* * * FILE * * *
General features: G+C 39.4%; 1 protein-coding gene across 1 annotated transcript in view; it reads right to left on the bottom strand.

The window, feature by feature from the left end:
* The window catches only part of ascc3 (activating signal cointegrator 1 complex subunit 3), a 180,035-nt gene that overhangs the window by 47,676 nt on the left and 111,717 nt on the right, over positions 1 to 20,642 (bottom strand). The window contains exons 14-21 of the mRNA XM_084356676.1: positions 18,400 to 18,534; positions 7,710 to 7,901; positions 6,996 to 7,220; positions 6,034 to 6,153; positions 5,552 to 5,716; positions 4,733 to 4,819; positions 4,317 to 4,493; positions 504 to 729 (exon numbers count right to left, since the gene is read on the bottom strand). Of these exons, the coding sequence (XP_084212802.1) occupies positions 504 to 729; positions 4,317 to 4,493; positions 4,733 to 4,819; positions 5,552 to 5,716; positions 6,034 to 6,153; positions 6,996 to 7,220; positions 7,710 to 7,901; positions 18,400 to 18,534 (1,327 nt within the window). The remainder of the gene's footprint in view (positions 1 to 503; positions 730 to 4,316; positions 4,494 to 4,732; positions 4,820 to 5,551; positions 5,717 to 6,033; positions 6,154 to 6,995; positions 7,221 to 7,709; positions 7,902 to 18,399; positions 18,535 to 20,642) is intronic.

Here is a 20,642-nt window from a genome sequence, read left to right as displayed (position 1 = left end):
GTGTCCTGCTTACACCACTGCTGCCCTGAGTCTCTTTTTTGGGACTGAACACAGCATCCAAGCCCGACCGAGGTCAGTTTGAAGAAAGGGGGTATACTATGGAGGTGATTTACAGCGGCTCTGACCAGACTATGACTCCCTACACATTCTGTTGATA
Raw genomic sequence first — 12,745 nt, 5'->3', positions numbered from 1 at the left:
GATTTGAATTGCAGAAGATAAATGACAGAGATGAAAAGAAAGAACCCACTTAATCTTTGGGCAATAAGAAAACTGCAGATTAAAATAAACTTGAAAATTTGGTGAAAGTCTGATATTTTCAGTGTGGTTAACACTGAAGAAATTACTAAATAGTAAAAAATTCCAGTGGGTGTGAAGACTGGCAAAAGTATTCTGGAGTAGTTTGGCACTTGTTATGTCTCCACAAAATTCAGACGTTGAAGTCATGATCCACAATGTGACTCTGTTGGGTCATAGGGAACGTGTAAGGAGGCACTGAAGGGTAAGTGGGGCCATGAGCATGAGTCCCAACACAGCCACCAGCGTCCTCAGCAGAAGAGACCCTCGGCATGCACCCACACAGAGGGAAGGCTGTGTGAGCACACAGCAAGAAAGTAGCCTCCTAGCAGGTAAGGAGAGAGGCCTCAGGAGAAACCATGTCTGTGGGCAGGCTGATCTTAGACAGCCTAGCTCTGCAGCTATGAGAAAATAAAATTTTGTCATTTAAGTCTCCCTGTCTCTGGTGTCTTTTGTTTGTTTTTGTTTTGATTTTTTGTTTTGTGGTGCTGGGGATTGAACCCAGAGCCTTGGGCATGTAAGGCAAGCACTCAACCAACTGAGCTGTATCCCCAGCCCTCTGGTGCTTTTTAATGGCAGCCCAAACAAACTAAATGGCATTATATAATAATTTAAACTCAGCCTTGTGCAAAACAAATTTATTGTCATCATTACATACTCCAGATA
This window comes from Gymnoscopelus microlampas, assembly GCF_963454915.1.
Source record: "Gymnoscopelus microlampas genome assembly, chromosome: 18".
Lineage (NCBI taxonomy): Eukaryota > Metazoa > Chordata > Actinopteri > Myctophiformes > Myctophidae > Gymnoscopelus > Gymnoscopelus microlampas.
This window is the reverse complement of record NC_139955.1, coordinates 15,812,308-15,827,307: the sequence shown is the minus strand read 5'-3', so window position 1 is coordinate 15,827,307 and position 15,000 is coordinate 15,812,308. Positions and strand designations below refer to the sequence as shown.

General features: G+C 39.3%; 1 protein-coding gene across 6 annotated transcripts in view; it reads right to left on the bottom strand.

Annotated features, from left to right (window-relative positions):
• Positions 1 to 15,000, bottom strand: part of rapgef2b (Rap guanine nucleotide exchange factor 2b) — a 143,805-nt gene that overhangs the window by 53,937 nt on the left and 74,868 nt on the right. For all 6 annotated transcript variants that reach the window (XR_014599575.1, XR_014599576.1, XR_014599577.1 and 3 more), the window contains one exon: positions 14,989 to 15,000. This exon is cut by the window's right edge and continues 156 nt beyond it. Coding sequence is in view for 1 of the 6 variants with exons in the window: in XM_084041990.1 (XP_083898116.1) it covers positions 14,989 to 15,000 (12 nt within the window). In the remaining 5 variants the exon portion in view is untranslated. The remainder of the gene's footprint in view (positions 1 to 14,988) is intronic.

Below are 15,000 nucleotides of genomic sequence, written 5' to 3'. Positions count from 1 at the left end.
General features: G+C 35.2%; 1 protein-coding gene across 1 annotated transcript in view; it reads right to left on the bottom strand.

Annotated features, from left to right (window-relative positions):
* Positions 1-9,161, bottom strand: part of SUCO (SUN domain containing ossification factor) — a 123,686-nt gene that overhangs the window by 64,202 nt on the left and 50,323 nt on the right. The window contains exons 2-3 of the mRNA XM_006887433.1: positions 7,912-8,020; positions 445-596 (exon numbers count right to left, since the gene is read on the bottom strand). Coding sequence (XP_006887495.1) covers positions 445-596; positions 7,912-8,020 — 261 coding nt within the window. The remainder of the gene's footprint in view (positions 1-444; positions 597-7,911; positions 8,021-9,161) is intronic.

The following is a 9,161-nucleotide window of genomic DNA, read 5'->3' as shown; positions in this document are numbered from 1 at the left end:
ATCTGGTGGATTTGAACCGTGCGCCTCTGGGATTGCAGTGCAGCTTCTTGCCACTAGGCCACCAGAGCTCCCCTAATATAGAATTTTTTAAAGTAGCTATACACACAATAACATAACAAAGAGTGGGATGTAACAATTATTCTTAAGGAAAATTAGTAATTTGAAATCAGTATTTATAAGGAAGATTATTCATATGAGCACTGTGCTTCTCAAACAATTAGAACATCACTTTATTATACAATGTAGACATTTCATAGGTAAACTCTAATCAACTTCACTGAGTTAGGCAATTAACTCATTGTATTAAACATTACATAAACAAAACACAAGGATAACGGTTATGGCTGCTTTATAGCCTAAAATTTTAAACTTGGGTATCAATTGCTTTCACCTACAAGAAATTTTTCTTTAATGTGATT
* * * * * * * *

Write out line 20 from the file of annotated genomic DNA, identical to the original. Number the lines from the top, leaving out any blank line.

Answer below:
ATCTGGTGGATTTGAACCGTGCGCCTCTGGGATTGCAGTGCAGCTTCTTGCCACTAGGCCACCAGAGCTCCCCTAATATAGAATTTTTTAAAGTAGCTATACACACAATAACATAACAAAGAGTGGGATGTAACAATTATTCTTAAGGAAAATTAGTAATTTGAAATCAGTATTTATAAGGAAGATTATTCATATGAGCACTGTGCTTCTCAAACAATTAGAACATCACTTTATTATACAATGTAGACATTTCATAGGTAAACTCTAATCAACTTCACTGAGTTAGGCAATTAACTCATTGTATTAAACATTACATAAACAAAACACAAGGATAACGGTTATGGCTGCTTTATAGCCTAAAATTTTAAACTTGGGTATCAATTGCTTTCACCTACAAGAAATTTTTCTTTAATGTGATT